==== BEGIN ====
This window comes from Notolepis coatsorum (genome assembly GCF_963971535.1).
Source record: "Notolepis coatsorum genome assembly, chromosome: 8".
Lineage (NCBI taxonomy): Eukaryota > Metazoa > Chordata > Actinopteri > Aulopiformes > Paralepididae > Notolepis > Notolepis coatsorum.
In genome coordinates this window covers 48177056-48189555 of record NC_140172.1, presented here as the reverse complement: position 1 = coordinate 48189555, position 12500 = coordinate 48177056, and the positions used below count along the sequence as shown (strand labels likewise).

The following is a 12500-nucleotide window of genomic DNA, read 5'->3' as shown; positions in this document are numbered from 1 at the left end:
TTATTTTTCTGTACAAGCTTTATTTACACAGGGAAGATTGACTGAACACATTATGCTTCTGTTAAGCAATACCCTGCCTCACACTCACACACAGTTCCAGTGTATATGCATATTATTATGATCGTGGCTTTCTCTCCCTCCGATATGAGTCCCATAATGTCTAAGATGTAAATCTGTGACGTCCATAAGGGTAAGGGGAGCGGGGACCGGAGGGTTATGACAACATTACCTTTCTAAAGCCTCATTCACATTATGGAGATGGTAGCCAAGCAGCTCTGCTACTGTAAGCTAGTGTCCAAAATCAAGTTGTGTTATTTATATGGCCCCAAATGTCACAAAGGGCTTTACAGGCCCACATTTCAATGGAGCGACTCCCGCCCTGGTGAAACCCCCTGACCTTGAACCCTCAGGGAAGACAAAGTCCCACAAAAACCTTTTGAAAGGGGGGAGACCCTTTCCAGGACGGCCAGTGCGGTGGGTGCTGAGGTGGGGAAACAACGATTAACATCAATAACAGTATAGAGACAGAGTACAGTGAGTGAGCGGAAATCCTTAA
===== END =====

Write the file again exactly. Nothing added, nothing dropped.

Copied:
This window comes from Notolepis coatsorum (genome assembly GCF_963971535.1).
Source record: "Notolepis coatsorum genome assembly, chromosome: 8".
Lineage (NCBI taxonomy): Eukaryota > Metazoa > Chordata > Actinopteri > Aulopiformes > Paralepididae > Notolepis > Notolepis coatsorum.
In genome coordinates this window covers 48177056-48189555 of record NC_140172.1, presented here as the reverse complement: position 1 = coordinate 48189555, position 12500 = coordinate 48177056, and the positions used below count along the sequence as shown (strand labels likewise).

The following is a 12500-nucleotide window of genomic DNA, read 5'->3' as shown; positions in this document are numbered from 1 at the left end:
TTATTTTTCTGTACAAGCTTTATTTACACAGGGAAGATTGACTGAACACATTATGCTTCTGTTAAGCAATACCCTGCCTCACACTCACACACAGTTCCAGTGTATATGCATATTATTATGATCGTGGCTTTCTCTCCCTCCGATATGAGTCCCATAATGTCTAAGATGTAAATCTGTGACGTCCATAAGGGTAAGGGGAGCGGGGACCGGAGGGTTATGACAACATTACCTTTCTAAAGCCTCATTCACATTATGGAGATGGTAGCCAAGCAGCTCTGCTACTGTAAGCTAGTGTCCAAAATCAAGTTGTGTTATTTATATGGCCCCAAATGTCACAAAGGGCTTTACAGGCCCACATTTCAATGGAGCGACTCCCGCCCTGGTGAAACCCCCTGACCTTGAACCCTCAGGGAAGACAAAGTCCCACAAAAACCTTTTGAAAGGGGGGAGACCCTTTCCAGGACGGCCAGTGCGGTGGGTGCTGAGGTGGGGAAACAACGATTAACATCAATAACAGTATAGAGACAGAGTACAGTGAGTGAGCGGAAATCCTTAA